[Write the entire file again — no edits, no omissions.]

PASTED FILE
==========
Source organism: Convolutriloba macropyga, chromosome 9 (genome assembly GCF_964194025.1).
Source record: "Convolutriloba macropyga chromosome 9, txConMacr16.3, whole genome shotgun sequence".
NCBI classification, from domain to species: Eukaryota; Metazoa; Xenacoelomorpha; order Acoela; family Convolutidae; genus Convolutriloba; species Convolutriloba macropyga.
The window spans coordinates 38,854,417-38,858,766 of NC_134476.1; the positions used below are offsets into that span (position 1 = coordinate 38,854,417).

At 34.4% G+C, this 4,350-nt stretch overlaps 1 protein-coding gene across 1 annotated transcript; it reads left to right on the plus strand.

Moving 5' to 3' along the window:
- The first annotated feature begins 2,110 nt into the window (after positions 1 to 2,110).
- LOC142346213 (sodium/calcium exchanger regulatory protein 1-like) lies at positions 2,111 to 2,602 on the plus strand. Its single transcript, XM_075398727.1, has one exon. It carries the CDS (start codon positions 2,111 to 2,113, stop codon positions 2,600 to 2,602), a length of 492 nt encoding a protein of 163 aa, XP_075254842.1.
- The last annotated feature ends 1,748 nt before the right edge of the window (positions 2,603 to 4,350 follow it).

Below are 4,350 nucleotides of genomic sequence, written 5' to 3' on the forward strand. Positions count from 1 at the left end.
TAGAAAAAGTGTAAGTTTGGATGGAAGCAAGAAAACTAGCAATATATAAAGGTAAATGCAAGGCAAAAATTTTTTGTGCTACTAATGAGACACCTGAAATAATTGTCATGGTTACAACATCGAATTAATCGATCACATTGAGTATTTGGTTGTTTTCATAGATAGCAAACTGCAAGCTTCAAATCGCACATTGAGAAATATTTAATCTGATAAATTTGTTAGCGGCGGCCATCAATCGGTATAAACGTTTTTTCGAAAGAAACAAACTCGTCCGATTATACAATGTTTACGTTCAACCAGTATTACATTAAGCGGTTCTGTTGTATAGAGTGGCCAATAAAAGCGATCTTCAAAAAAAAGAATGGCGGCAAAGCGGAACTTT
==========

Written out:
Source organism: Convolutriloba macropyga, chromosome 9 (genome assembly GCF_964194025.1).
Source record: "Convolutriloba macropyga chromosome 9, txConMacr16.3, whole genome shotgun sequence".
NCBI classification, from domain to species: Eukaryota; Metazoa; Xenacoelomorpha; order Acoela; family Convolutidae; genus Convolutriloba; species Convolutriloba macropyga.
The window spans coordinates 38,854,417-38,858,766 of NC_134476.1; the positions used below are offsets into that span (position 1 = coordinate 38,854,417).

At 34.4% G+C, this 4,350-nt stretch overlaps 1 protein-coding gene across 1 annotated transcript; it reads left to right on the plus strand.

Moving 5' to 3' along the window:
- The first annotated feature begins 2,110 nt into the window (after positions 1 to 2,110).
- LOC142346213 (sodium/calcium exchanger regulatory protein 1-like) lies at positions 2,111 to 2,602 on the plus strand. Its single transcript, XM_075398727.1, has one exon. It carries the CDS (start codon positions 2,111 to 2,113, stop codon positions 2,600 to 2,602), a length of 492 nt encoding a protein of 163 aa, XP_075254842.1.
- The last annotated feature ends 1,748 nt before the right edge of the window (positions 2,603 to 4,350 follow it).

Below are 4,350 nucleotides of genomic sequence, written 5' to 3' on the forward strand. Positions count from 1 at the left end.
TAGAAAAAGTGTAAGTTTGGATGGAAGCAAGAAAACTAGCAATATATAAAGGTAAATGCAAGGCAAAAATTTTTTGTGCTACTAATGAGACACCTGAAATAATTGTCATGGTTACAACATCGAATTAATCGATCACATTGAGTATTTGGTTGTTTTCATAGATAGCAAACTGCAAGCTTCAAATCGCACATTGAGAAATATTTAATCTGATAAATTTGTTAGCGGCGGCCATCAATCGGTATAAACGTTTTTTCGAAAGAAACAAACTCGTCCGATTATACAATGTTTACGTTCAACCAGTATTACATTAAGCGGTTCTGTTGTATAGAGTGGCCAATAAAAGCGATCTTCAAAAAAAAGAATGGCGGCAAAGCGGAACTTT